Course syllabus


Anthro 101 World Archaeology

Welcome to Anthro 101!  World prehistory over the last 2 million years.

dentate pottery.jpg

Lapita Pottery from SE-RF-2 in the

Reef Islands (Solomon Islands) 2900 cal BP

Excavated by Prof. Roger Green

(Dept of Anthropology) in 1976

 Contact information

Prof. Peter J. Sheppard

Ph 09373-7441 ext: 88572


Office Hour Wed 3PM HSB 719

Lecture Times

Days & Times


Meeting Dates

Tu 16:00 - 17:00
Th 12:00 - 13:00

260-073 (Owen G Glenn, Room 073)



Matthew Barrett

  • Office hour: Mon 3-4.30pm, HSB 656
    If you cannot make this time, please email to arrange an appointment 


Sabah Moughal

  • Office hour: Tuesday 11- 1 pm, HSB 650
    If you cannot make this time, please email to arrange an appointment 



Tutorial Times

CHECK SSO For times

If you cannot attend your regular tutorial during a particular week, you are encouraged to attend a different tutorial to ensure you don't miss out on any content and you get full attendance marks.


Course description

This course is a survey of World archaeology from the emergence of culture over 2 million years ago in Africa, through the development of food production in the Near East, Asia and the Americas  and the rise of the first cities and States in Mesopotamia, China and the Americas. We conclude with a survey of the last great human adventure which was the settlement of Oceania ending in Polynesia and New Zealand


Learning outcomes

Upon successful completion of the course, students should be able to:.


At the end of the course you are expected to have grounding in human cultural evolution over the last 2 million years. You will be able to discuss the following topics:

  • The difference between modern theories of cultural evolution and earlier ideas of unilineal cultural evolution
  • The significant developments that led to the emergence of modern humans from our archaic ancestors
  • Social and cultural changes associated with the domestication of plants and animals
  • Changes that accompanied the beginnings of social complexity
  • The significance of the rise of complex society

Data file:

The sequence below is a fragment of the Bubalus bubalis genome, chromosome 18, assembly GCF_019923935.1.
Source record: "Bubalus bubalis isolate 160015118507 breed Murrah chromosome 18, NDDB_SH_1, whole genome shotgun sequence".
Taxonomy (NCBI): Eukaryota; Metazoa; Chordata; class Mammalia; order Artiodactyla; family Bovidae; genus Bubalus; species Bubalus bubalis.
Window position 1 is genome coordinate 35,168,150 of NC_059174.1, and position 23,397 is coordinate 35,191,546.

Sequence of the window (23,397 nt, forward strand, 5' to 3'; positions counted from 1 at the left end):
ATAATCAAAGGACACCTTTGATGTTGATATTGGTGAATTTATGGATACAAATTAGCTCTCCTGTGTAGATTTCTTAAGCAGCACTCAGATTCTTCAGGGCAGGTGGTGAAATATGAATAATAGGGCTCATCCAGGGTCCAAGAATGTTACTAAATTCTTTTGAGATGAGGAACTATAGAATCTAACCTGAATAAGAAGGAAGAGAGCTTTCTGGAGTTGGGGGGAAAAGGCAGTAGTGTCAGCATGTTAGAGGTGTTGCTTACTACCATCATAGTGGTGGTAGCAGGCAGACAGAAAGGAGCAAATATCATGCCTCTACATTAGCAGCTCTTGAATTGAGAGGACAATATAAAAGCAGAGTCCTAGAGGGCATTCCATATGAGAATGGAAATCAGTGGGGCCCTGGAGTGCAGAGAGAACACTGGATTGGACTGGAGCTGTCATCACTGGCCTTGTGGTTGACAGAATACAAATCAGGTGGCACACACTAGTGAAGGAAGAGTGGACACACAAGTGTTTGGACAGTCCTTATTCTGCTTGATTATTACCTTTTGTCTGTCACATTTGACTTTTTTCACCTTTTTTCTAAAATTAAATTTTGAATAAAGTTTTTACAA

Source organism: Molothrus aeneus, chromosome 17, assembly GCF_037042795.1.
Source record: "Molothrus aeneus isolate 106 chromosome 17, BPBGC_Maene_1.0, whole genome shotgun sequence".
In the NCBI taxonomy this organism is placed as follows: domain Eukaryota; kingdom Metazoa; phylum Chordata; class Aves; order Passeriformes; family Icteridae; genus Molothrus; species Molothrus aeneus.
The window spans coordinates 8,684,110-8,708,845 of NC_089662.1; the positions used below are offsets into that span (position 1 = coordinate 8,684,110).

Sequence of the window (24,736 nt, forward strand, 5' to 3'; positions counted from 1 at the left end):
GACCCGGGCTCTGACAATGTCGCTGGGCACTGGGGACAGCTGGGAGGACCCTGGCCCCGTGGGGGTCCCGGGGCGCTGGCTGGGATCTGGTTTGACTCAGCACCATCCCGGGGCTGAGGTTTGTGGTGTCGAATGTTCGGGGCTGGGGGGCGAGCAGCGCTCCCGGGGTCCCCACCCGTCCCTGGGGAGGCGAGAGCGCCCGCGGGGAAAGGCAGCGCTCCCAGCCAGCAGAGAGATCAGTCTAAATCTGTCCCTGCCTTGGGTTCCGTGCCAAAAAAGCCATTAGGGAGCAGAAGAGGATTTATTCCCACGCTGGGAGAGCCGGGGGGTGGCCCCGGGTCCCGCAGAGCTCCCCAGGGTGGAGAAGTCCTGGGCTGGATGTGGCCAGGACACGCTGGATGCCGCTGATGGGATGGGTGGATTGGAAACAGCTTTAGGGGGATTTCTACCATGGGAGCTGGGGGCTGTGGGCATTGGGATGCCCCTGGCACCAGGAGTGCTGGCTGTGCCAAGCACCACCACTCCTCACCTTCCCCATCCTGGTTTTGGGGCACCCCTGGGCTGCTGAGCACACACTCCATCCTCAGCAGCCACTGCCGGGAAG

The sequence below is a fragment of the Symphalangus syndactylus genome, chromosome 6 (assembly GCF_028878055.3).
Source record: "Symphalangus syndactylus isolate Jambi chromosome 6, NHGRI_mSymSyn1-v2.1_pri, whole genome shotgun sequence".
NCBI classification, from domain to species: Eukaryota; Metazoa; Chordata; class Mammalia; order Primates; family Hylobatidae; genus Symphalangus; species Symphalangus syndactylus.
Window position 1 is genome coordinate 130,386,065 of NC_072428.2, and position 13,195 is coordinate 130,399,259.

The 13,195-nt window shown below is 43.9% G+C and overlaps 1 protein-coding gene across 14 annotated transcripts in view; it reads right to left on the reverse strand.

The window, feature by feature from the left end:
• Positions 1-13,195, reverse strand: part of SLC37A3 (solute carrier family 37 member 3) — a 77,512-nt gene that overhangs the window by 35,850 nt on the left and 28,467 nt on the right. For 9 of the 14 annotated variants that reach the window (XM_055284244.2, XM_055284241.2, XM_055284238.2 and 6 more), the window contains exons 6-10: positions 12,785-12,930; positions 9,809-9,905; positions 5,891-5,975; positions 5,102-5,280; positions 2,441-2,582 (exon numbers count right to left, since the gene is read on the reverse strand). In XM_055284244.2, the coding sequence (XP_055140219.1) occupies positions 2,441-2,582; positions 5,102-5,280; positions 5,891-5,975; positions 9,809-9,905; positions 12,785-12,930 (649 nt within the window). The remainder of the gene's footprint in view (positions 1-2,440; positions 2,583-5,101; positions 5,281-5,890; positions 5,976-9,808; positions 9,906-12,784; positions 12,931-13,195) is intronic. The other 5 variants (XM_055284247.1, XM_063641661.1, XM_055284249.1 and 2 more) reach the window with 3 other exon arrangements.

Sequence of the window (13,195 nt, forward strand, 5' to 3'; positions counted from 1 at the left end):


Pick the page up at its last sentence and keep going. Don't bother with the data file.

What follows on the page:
• Methods (excavation, dating, etc.) used to find and analyse archaeological materials


In your discussion of these topics, you will be expected to use examples drawn from a number of locations from around the world. You will be expected to write about these topics in essays and to be able to answer specific questions in short answer or multi-choice format. You will also be required to attend tutorials and participate in tutorial discussion


 Late Essay Policy

For the essay, the late penalties are as follows:

With a medical/counsellor's certificate:
You don't lose any marks, but the maximum extension is 14 days (including weekends and public holidays). Please attach a pdf of the med cert onto your essay. No need to contact your lecturer or tutor.

Without a medical certificate/counsellor's certificate:
You lose one half grade per week, up to a maximum of 14 days (including weekends and public holidays).
For example, if you submit your essay 4 days late and you earn a B+, your grade will change to a B. If you submit it 10 days late, your grade will change from B+ to B-. If you submit your work more than 14 days late, your work will not be marked.



Due date(s)

Week number

Tutorial tasks




In-class test



Week 5




Week 9

Final exam




Course Points

15.0 Points



 Student Field school Great Mercury/Ahuahu Island

Course summary:

Date Details